The prospects of (1) another economic stimulus package; (2) a continued policy of very easy money supported by an accomodative Fed; and (3) a steepening curve with a rise in long term rates, all collectively point towards a greater likelihood of inflation. What segment of the market gives us a hint as to inflation? Gold.

What is gold doing today? Rallying in a big-time fashion. Gold is up 3% on the day as Bloomberg reports, Gold Climbs to Record as India’s Central Bank Buys IMF Bullion:

Gold jumped to a record after India’s central bank bought 200 metric tons of the metal from the International Monetary Fund, heightening speculation that there may be more official purchases.

Gold futures for December delivery rose to a record $1,087 an ounce on the New York Mercantile Exchange’s Comex unit and traded at $1,084.20 at 1:28 p.m., up $30.20, or 2.9 percent. A close at that price would be the biggest gain for a most-active contract since March 19.

“This will encourage other countries and other investors, especially Indians, who are big buyers anyway, to jump into the market,” said Leonard Kaplan, the president of Prospector Asset Management in Evanston, Illinois.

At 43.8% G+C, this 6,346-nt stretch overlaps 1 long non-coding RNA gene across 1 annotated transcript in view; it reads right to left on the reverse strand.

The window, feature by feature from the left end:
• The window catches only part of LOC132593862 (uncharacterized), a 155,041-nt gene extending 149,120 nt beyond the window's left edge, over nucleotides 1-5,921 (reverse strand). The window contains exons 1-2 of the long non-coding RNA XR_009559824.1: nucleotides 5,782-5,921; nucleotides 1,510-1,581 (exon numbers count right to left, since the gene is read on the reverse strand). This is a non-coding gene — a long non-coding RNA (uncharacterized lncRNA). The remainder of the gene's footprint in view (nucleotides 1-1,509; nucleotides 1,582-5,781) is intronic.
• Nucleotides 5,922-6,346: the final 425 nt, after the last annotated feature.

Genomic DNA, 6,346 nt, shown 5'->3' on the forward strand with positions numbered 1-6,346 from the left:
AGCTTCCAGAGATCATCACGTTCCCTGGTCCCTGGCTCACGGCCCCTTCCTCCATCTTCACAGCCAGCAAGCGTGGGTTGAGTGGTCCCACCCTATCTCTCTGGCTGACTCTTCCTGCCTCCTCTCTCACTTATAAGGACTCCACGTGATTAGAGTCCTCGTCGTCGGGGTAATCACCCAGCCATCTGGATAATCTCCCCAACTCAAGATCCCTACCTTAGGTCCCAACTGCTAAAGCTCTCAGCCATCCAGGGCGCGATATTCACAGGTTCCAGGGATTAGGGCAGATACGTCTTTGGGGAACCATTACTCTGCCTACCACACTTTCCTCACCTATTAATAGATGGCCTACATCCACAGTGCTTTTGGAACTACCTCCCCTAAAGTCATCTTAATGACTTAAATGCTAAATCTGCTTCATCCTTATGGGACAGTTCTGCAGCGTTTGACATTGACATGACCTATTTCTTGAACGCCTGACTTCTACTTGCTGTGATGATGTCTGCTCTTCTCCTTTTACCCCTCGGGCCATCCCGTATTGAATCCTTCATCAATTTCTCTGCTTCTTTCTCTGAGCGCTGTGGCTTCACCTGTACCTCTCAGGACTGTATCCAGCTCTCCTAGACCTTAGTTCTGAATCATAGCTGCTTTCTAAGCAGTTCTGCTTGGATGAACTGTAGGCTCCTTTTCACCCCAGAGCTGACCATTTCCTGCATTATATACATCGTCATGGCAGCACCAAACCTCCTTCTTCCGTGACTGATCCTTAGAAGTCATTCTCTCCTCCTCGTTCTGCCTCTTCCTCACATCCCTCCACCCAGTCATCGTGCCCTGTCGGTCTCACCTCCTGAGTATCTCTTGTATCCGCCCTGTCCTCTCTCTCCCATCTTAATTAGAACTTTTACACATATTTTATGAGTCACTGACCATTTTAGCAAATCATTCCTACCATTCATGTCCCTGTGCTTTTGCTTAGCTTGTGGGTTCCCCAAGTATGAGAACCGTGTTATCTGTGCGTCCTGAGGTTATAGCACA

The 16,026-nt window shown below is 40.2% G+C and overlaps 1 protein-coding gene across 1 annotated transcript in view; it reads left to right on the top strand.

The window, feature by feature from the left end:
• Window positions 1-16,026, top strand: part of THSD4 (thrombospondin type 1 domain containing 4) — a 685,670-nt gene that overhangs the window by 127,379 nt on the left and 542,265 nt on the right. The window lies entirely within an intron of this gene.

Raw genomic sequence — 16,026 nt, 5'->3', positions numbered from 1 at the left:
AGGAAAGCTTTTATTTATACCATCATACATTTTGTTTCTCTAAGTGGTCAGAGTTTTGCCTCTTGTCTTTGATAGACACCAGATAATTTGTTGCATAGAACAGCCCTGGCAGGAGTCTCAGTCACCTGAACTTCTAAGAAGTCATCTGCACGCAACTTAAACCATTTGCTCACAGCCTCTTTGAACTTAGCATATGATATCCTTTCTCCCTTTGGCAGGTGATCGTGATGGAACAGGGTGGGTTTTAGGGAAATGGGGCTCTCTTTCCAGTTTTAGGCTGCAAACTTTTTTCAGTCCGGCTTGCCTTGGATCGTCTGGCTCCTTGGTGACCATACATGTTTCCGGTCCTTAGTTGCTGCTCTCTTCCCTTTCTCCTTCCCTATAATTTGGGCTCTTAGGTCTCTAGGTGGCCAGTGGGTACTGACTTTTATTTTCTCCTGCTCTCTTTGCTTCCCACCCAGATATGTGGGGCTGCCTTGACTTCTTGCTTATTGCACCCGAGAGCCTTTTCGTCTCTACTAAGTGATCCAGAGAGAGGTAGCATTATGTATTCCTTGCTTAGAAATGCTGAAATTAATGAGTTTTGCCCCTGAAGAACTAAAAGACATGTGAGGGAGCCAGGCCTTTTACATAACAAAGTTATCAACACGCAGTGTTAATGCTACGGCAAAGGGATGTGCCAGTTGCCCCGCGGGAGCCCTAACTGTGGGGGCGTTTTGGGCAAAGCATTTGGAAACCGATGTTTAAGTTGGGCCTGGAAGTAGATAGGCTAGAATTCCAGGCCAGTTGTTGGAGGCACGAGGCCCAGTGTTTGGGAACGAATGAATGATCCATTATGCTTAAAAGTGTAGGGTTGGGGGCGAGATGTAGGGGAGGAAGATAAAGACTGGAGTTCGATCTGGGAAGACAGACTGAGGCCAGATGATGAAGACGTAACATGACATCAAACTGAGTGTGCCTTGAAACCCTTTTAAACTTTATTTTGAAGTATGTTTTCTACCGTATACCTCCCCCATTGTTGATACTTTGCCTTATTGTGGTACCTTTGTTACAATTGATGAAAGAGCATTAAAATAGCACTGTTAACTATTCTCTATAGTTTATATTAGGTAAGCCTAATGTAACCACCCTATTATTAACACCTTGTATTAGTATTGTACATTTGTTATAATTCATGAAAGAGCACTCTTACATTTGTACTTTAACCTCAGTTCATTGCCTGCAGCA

The Reserve Bank of India paid $6.7 billion for the bullion, which it bought from Oct. 19 to Oct. 30. It was “the biggest single central-bank purchase that we know about for at least 30 years in such a short period,” said Timothy Green, the author of “The Ages of Gold.” “The only comparable event was the U.S.’s steady purchases in the 1930s and 1940s.”

Now what was going on back in the 1930s that would have prompted steady purchases by the U.S. government?

Oh, no. I’m not going there. That thought is a little too ‘depressing.’

What do you think?

LD

  • Harry Oppenheimer

    Gold is not and has never been a good inflation hedge, though. Look it up, the correlation is surprisingly low. It is, however, a reliable stoe of value.

  • whoisjohngalt

    It is hard to support inflation when you do not have a job. It is difficult to invest in a business when government regulations and taxes are increasing to punish producers. Why buy expensive real estate when you know the government will tax you to death to pay for welfare bums?